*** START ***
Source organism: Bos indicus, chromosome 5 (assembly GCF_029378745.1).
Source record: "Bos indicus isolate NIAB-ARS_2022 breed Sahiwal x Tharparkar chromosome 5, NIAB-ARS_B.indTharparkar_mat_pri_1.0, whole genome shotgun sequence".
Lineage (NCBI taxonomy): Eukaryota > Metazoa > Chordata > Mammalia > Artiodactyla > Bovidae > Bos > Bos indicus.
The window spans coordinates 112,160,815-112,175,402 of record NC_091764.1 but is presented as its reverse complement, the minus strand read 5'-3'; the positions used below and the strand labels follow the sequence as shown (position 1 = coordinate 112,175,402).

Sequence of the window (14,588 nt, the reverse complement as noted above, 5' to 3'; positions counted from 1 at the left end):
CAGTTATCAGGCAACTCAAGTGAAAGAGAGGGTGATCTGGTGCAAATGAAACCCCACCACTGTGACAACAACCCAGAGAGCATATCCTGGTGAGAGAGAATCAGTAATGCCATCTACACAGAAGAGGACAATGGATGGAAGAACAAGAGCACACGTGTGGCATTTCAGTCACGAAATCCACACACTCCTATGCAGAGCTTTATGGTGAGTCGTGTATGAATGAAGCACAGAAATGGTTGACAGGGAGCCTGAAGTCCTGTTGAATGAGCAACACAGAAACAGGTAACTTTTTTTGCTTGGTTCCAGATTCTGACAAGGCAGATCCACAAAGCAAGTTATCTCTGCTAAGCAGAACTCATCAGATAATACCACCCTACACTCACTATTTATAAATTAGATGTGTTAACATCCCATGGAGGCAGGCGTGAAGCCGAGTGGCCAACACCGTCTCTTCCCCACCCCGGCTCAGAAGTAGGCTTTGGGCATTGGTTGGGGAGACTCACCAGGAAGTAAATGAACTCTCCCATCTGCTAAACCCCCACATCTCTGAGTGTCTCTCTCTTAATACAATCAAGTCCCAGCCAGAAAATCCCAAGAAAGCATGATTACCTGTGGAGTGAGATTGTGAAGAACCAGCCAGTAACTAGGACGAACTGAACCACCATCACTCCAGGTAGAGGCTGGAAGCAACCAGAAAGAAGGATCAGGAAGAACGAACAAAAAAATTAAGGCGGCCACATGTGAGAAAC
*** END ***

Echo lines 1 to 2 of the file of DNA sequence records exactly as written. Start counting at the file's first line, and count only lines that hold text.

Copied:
Source organism: Bos indicus, chromosome 5 (assembly GCF_029378745.1).
Source record: "Bos indicus isolate NIAB-ARS_2022 breed Sahiwal x Tharparkar chromosome 5, NIAB-ARS_B.indTharparkar_mat_pri_1.0, whole genome shotgun sequence".